Sunday, December 6, 2009

WSJ: United States grants independence to American Samoa

Fresh off their exclusive scoop that Washington had handed over control of Saipan to South Korea, the Wall Street Journal informs us that American Samoa is "foreign" territory.

This bit of news comes in an article highlighting the NFL's Haitian-born players, which was accompanied by a photo essay of the "NFL Imports." This piece, entitled "NFL Foreign-Born Players," provided "a look at some of the top foreign-born players plying their trade in the league today."

It started with Hines Ward, noting the following:
Pittsburgh wide receiver Hines Ward was the most valuable player of Super Bowl XL. He was born in Seoul, South Korea, grew up in Georgia, and is known for his charity work with mixed-race children in his native country.
That almost has Mr Ward sounding like a foreign national, but the truth is that he has over the past few years made the ROK a home away from home, helping kids "back home" in Korea who haven't been as lucky as he.

Where the article really gets funky is when it talks about Isaac Sopoaga:

Mr Sopoaga is from American Samoa, not next-door Samoa (the latter of which is in fact an independent country). While it's true that people born in American Samoa are American nationals and not full-fledged American citizens, their birthplace is still a territory of the United States of America (i.e., not a foreign land).

This should be obvious to anyone who pays attention to the news, which I assumed would include, say, people who work at the Wall Street Journal. For starters, there was the tsunami in September that killed dozens, prompting considerable Federal support. Furthermore, many American Samoans proudly serve in the US armed forces, and at least twelve have been killed fighting in Iraq and Afghanistan.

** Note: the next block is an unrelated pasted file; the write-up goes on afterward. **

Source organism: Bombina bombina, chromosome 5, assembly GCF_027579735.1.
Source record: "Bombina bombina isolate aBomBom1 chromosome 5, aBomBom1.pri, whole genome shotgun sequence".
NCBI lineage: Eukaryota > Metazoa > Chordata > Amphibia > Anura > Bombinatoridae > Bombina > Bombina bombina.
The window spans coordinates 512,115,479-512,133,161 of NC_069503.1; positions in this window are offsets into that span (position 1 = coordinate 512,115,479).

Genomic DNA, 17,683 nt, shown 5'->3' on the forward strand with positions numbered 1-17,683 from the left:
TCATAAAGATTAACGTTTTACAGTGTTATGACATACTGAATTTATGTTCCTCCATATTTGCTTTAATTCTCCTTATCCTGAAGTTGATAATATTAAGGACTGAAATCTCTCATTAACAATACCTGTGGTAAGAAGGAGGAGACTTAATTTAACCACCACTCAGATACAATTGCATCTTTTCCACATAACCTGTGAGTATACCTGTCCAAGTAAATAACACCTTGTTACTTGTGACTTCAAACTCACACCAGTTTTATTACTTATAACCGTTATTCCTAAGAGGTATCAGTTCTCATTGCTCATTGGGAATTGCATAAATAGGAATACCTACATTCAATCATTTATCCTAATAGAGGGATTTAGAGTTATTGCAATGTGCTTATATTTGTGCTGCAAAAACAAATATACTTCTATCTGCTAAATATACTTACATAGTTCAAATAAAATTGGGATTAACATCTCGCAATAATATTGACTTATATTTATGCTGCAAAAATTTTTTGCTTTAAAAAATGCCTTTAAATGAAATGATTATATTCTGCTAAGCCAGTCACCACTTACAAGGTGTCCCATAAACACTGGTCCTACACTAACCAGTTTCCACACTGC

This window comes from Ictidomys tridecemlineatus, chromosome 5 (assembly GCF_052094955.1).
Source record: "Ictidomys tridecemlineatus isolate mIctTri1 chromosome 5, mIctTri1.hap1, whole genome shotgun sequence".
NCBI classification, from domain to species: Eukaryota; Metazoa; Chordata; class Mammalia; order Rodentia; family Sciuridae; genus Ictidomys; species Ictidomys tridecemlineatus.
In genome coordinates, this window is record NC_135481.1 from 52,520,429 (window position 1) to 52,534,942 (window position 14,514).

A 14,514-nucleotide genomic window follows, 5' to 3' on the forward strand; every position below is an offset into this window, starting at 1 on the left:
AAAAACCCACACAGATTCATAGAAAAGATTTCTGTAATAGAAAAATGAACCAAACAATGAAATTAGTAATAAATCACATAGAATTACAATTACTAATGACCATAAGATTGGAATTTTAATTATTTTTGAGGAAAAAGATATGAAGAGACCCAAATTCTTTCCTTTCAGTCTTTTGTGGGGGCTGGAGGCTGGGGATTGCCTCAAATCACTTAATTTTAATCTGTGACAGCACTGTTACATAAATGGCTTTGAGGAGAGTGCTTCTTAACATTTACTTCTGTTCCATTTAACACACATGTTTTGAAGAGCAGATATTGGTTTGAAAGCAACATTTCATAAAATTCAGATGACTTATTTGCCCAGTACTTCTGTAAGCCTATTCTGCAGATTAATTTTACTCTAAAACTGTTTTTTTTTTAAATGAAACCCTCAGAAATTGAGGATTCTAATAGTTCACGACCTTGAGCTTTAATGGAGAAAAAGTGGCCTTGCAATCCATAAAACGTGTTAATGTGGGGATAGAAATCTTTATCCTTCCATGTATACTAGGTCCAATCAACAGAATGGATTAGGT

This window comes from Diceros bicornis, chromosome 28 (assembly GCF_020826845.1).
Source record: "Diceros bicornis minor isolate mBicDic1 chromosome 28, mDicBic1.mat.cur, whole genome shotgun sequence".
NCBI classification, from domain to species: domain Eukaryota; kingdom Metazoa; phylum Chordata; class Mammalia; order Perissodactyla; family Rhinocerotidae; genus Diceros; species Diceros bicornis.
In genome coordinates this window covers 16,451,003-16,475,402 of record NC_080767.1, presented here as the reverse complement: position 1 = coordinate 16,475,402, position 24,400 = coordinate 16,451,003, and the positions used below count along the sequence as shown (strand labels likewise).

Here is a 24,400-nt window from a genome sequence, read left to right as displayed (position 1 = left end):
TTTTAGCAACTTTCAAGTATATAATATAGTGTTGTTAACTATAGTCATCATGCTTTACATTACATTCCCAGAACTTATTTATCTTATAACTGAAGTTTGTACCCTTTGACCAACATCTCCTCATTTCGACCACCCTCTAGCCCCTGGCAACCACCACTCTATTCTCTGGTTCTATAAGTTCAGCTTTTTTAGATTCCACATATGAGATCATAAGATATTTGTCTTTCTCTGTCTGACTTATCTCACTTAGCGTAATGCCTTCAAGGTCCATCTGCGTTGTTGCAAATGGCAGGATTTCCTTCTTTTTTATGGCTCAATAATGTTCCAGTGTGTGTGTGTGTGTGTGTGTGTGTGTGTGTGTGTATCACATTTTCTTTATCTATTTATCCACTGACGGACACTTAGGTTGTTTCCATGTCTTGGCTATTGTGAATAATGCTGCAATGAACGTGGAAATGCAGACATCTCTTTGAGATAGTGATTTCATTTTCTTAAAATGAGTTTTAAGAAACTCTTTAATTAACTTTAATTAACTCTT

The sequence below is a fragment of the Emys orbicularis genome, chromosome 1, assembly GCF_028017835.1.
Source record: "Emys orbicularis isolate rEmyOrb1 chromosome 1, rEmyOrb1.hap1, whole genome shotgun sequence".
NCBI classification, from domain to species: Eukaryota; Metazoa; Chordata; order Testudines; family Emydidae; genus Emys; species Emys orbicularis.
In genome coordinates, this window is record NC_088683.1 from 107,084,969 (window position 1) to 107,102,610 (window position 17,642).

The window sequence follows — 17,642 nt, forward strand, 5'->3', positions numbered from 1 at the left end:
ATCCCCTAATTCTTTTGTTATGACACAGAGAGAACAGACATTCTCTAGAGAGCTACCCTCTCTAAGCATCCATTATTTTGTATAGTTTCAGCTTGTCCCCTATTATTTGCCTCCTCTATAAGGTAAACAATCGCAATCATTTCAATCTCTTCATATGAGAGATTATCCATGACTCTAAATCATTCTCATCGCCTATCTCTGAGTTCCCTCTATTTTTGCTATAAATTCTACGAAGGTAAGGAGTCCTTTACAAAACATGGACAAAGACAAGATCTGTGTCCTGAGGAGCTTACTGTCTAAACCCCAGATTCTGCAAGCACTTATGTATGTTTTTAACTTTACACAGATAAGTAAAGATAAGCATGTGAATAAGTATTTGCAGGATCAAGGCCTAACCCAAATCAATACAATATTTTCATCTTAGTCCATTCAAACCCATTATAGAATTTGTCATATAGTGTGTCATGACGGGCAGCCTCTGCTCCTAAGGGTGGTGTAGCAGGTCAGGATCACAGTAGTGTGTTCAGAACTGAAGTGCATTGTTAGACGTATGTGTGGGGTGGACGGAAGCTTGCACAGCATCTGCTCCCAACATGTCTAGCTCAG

American Samoa has a non-voting congressman in the House of Representatives, currently Democrat Eni Faleomavaega, who serves as Chair of the House Subcommittee on Asia, the Pacific, and the Global Environment. Not exactly something a "foreigner" would be doing.

I wish I could come up with some cleverly amusing spin on this, some snarky comment to tie it all together, but I'm really beginning to just look at the geography-impaired folks at the WSJ and just think, geez, this is embarrassing.


  1. Just goes to show that we aren't really an empire, if we can't keep up with all the li'l islets we own.

  2. I have a Samoan in my unit that is our orderly room clerk. I have served with many Samoans in the military who have a long history of service to the US.

  3. GI Korea, there are a lot of Samoans here in Hawaii, as you are may be well aware from your trips here. The various universities here — Brigham Young and the University of Hawaii in particular — attract promising students and athletes from various American islands and those that were once part of the Trust Territories of the Pacific and are now in some sort of independent-but-associated-with-the-US status.

    Samoans, of course, are one of the bigger groups in Hawaii, and they have a growing presence in part of Southern California. In classes I've TAed, there have been some; good, friendly people. I've never had a chance to talk with any of them about their "patriotism" toward the US, but I never got the impression any of them were any less proud to be an American than any Mainlander or Hawaii resident.

  4. The Sanity Inspector, good point. Sometimes we don't pay attention to some of our island territories until they get attacked by someone.

    But even then, I'm still not sure. I'll bet most Americans don't know that part of Alaska's Aleutian Islands were occupied by Japanese forces for a year during WWII.

  5. What's the point of having non-citizen nationals? And what's the difference if they travel on US passports?


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